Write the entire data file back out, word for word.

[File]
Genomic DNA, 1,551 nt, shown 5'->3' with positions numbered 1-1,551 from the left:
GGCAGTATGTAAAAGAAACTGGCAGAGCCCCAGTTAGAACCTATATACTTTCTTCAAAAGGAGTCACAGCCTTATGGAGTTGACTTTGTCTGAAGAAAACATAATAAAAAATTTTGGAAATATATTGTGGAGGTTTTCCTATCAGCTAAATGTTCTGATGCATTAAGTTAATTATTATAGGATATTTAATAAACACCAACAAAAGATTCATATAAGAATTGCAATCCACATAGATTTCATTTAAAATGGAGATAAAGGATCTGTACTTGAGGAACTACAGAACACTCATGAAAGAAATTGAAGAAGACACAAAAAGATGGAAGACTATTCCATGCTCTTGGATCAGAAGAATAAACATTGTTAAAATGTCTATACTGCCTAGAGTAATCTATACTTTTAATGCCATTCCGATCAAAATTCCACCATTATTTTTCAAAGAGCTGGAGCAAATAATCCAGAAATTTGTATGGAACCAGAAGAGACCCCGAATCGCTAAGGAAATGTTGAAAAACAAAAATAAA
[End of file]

Genomic DNA, 1,551 nt, shown 5'->3' with positions numbered 1-1,551 from the left:
GGCAGTATGTAAAAGAAACTGGCAGAGCCCCAGTTAGAACCTATATACTTTCTTCAAAAGGAGTCACAGCCTTATGGAGTTGACTTTGTCTGAAGAAAACATAATAAAAAATTTTGGAAATATATTGTGGAGGTTTTCCTATCAGCTAAATGTTCTGATGCATTAAGTTAATTATTATAGGATATTTAATAAACACCAACAAAAGATTCATATAAGAATTGCAATCCACATAGATTTCATTTAAAATGGAGATAAAGGATCTGTACTTGAGGAACTACAGAACACTCATGAAAGAAATTGAAGAAGACACAAAAAGATGGAAGACTATTCCATGCTCTTGGATCAGAAGAATAAACATTGTTAAAATGTCTATACTGCCTAGAGTAATCTATACTTTTAATGCCATTCCGATCAAAATTCCACCATTATTTTTCAAAGAGCTGGAGCAAATAATCCAGAAATTTGTATGGAACCAGAAGAGACCCCGAATCGCTAAGGAAATGTTGAAAAACAAAAATAAA